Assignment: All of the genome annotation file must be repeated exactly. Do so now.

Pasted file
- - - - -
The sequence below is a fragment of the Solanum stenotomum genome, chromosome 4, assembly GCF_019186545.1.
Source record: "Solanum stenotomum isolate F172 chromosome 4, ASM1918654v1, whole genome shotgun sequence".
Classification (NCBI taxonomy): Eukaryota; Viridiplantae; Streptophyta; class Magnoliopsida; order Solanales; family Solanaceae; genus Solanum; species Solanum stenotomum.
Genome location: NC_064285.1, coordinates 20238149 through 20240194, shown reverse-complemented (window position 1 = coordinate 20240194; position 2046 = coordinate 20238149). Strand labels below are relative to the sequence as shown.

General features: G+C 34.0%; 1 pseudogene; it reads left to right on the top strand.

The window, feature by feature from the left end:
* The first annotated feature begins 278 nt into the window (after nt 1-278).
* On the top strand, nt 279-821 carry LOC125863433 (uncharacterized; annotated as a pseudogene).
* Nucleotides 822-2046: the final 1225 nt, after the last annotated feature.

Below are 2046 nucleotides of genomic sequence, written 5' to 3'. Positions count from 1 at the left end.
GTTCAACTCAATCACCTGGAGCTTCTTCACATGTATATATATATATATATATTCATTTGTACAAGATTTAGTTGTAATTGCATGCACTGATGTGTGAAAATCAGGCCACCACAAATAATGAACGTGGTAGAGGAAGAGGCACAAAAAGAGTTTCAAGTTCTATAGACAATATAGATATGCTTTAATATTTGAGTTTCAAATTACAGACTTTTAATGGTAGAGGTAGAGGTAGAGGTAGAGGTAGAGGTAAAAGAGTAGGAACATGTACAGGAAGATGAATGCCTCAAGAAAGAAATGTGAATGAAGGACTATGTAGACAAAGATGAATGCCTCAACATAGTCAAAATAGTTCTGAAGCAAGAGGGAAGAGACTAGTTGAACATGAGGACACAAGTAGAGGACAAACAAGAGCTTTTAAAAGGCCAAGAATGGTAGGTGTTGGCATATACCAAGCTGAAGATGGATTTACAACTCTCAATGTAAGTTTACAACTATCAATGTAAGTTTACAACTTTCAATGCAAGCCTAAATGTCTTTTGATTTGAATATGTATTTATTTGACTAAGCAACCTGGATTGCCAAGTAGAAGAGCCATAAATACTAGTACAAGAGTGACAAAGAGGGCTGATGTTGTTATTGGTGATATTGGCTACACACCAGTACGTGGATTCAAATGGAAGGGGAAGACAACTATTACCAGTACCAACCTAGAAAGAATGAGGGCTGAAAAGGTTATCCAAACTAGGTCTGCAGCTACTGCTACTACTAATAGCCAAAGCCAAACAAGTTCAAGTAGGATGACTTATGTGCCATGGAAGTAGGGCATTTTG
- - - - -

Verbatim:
The sequence below is a fragment of the Solanum stenotomum genome, chromosome 4, assembly GCF_019186545.1.
Source record: "Solanum stenotomum isolate F172 chromosome 4, ASM1918654v1, whole genome shotgun sequence".
Classification (NCBI taxonomy): Eukaryota; Viridiplantae; Streptophyta; class Magnoliopsida; order Solanales; family Solanaceae; genus Solanum; species Solanum stenotomum.
Genome location: NC_064285.1, coordinates 20238149 through 20240194, shown reverse-complemented (window position 1 = coordinate 20240194; position 2046 = coordinate 20238149). Strand labels below are relative to the sequence as shown.

General features: G+C 34.0%; 1 pseudogene; it reads left to right on the top strand.

The window, feature by feature from the left end:
* The first annotated feature begins 278 nt into the window (after nt 1-278).
* On the top strand, nt 279-821 carry LOC125863433 (uncharacterized; annotated as a pseudogene).
* Nucleotides 822-2046: the final 1225 nt, after the last annotated feature.

Below are 2046 nucleotides of genomic sequence, written 5' to 3'. Positions count from 1 at the left end.
GTTCAACTCAATCACCTGGAGCTTCTTCACATGTATATATATATATATATATTCATTTGTACAAGATTTAGTTGTAATTGCATGCACTGATGTGTGAAAATCAGGCCACCACAAATAATGAACGTGGTAGAGGAAGAGGCACAAAAAGAGTTTCAAGTTCTATAGACAATATAGATATGCTTTAATATTTGAGTTTCAAATTACAGACTTTTAATGGTAGAGGTAGAGGTAGAGGTAGAGGTAGAGGTAAAAGAGTAGGAACATGTACAGGAAGATGAATGCCTCAAGAAAGAAATGTGAATGAAGGACTATGTAGACAAAGATGAATGCCTCAACATAGTCAAAATAGTTCTGAAGCAAGAGGGAAGAGACTAGTTGAACATGAGGACACAAGTAGAGGACAAACAAGAGCTTTTAAAAGGCCAAGAATGGTAGGTGTTGGCATATACCAAGCTGAAGATGGATTTACAACTCTCAATGTAAGTTTACAACTATCAATGTAAGTTTACAACTTTCAATGCAAGCCTAAATGTCTTTTGATTTGAATATGTATTTATTTGACTAAGCAACCTGGATTGCCAAGTAGAAGAGCCATAAATACTAGTACAAGAGTGACAAAGAGGGCTGATGTTGTTATTGGTGATATTGGCTACACACCAGTACGTGGATTCAAATGGAAGGGGAAGACAACTATTACCAGTACCAACCTAGAAAGAATGAGGGCTGAAAAGGTTATCCAAACTAGGTCTGCAGCTACTGCTACTACTAATAGCCAAAGCCAAACAAGTTCAAGTAGGATGACTTATGTGCCATGGAAGTAGGGCATTTTG